To be sure, most interactions with metrics are counterexamples to the experience self-trackers, and this is telling. We get very different answers when we explore the questions: What is learned with metrics? Who is allowed to do the learning, and with what kind of mandate? How metrics are adopted or refashioned in everyday lives and in organizations? How does the person applying for a loan or receiving a credit score reflect, as the self-tracker does, on whether the measures resonate with their everyday experiences and aspirations? Do they get to qualify, repurpose, or discard metrics when they don’t? Are they able to shift or recontextualize metrics over time?

By understanding situational practices, ethnographers can reach further than merely tracing the work of sorting powers. Metrics operate between technology and life. With their sensitivity to the liminal and in-between, ethnographers are well equipped to grasp both the problems and potentials of metrics. Data analytics and metrics remain highly ambiguous as to what they enable. They can enhance personal autonomy and social cohesion, or seriously violate them.

Ethnographers have a vital role in designing digital systems that do not preclude access to metrics and data analytics but teach how they can be utilized to the benefit of individuals, their communities, and society at large. With a sensitivity to questions of value and related transformations and conversions, ethnographers can uncover the partial and ambivalent ways in which metrics are put to use.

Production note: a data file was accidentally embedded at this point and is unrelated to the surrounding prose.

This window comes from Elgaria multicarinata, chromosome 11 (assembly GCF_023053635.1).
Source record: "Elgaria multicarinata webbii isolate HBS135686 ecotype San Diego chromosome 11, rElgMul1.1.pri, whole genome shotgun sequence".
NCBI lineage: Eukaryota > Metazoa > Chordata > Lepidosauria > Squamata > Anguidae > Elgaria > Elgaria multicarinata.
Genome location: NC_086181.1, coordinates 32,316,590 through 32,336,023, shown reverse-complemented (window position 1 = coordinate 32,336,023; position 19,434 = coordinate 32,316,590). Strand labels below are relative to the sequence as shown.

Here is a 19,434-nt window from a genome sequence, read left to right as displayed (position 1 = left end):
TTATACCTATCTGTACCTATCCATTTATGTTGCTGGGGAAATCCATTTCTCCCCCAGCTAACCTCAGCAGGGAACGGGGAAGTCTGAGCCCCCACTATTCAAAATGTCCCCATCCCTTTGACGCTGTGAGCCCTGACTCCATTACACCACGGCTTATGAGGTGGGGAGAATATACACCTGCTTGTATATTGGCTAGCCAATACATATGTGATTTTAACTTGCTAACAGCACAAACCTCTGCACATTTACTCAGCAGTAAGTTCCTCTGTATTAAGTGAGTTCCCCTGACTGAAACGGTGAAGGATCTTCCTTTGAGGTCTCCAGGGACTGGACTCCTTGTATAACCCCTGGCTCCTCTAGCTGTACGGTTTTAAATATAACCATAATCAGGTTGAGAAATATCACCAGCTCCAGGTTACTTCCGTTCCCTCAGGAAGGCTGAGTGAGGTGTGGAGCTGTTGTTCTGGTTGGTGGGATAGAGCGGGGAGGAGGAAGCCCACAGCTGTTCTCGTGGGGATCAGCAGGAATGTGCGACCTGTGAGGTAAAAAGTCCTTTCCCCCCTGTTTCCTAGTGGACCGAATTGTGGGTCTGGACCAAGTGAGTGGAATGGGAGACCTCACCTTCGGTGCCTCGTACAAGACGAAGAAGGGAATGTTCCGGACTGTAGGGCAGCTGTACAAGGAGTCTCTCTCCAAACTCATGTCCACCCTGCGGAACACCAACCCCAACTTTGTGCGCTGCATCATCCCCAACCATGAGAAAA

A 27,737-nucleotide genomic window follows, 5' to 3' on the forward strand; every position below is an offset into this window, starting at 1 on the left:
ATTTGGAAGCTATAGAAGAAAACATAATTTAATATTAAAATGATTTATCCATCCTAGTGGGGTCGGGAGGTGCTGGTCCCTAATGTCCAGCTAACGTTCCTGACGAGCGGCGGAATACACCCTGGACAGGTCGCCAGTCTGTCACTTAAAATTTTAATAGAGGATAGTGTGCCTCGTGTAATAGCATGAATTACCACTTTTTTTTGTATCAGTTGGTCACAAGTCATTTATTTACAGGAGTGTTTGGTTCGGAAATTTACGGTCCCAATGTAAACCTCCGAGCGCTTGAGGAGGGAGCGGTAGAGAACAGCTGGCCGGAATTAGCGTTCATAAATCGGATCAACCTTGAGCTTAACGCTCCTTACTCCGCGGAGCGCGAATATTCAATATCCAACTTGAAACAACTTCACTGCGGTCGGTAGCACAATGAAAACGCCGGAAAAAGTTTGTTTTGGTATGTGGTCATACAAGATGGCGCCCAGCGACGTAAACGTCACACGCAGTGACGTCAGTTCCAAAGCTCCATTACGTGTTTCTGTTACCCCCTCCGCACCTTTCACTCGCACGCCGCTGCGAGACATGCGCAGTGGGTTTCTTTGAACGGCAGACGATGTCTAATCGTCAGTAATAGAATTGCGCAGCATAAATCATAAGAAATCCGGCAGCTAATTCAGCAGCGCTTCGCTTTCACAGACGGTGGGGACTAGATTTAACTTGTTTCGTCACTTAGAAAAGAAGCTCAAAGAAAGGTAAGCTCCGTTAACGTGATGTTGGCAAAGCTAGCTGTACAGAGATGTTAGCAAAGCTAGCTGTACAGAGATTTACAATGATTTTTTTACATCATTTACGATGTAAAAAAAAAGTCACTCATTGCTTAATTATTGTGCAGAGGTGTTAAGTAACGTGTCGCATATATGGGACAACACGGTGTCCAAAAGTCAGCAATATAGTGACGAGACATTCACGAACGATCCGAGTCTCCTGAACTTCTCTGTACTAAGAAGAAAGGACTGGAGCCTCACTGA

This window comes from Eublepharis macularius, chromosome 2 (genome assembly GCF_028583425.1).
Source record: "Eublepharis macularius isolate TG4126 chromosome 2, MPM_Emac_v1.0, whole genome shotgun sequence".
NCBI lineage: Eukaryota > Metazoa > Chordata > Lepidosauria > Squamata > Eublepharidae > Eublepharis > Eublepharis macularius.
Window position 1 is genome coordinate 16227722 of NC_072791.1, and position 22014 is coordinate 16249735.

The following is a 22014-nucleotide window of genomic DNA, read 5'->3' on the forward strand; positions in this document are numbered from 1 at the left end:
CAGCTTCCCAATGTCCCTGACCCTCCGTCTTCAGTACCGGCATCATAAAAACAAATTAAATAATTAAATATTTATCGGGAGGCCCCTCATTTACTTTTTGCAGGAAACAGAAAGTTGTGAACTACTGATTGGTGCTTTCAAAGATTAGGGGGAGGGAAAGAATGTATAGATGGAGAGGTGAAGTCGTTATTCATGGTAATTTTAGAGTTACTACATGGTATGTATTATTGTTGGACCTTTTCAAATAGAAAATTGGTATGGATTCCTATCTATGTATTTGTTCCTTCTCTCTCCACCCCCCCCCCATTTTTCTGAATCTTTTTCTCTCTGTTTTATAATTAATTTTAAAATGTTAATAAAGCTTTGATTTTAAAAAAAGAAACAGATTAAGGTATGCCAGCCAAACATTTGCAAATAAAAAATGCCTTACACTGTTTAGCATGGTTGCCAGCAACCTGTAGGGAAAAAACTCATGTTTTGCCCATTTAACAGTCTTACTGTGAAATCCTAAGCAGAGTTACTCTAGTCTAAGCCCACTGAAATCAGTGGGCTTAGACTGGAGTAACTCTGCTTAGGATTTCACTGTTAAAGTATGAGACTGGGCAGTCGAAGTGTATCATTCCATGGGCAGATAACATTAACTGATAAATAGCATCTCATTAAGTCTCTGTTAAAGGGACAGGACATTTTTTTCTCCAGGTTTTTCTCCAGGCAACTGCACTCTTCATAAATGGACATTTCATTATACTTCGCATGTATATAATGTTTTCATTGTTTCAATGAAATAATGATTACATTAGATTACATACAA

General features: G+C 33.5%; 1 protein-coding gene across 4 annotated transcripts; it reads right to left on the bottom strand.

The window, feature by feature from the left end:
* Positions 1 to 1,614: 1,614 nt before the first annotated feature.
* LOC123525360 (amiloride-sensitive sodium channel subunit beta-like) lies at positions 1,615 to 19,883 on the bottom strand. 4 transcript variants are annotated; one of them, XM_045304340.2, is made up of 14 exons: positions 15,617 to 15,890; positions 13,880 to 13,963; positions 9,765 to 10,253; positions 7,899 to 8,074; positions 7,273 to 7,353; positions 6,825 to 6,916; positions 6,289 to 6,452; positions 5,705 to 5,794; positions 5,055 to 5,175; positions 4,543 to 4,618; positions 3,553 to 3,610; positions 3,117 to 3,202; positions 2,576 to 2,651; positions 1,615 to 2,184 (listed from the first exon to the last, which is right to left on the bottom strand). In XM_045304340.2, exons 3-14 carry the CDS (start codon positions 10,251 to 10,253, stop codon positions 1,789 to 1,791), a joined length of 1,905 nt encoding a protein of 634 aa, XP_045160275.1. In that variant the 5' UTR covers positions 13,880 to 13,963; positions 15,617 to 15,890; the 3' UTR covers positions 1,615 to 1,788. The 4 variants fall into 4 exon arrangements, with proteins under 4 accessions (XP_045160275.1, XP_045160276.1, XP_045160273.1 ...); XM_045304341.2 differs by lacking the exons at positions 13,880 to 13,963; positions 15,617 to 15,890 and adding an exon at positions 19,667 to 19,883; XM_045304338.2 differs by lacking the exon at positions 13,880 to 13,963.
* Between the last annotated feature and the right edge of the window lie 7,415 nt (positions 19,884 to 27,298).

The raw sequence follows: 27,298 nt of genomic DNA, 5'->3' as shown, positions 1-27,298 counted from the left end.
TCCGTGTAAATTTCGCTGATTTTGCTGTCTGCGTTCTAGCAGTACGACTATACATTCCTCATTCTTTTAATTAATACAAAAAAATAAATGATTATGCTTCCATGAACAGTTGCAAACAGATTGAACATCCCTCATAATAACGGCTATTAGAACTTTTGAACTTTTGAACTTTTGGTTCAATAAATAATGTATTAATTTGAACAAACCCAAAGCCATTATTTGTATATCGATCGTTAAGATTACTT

Metrics have a remarkable capacity to contribute to situational objectivity: the calculated information becomes evaluated in relation to personal, social and organizational aims. The same numbers and charts can be interpreted and exercised in very different ways, depending on their social, political and economic value and worth. In the self-tracking context, numbers are engaged with more eagerly when the charts are developing to the desired direction. In contrast, metrics are downplayed and actively ignored if they fail to conform to the intended aims.

Cultivating Metric Awareness

Metrics-aware attitude is at once critical and creative: it is attentive to the transforming effects of metrics in people’s lives. Being aware of metrics translates into a readiness to work against them, to point out their limitations and offer counter-measures on the grounds of negative and unintended consequences. At the same time, however, metrics can be effectively deployed for the purposes of social enquiry. Ethnographers should not shy away from numbers and metrics, but endorse computational tools as an empirical resource. Ethnography can bring into a productive tension what is often treated as opposite: objectifying life with metrics and carefully navigating social worlds. The unstable and partial nature of metrics makes a perfect ally for reflective ethnographic practice.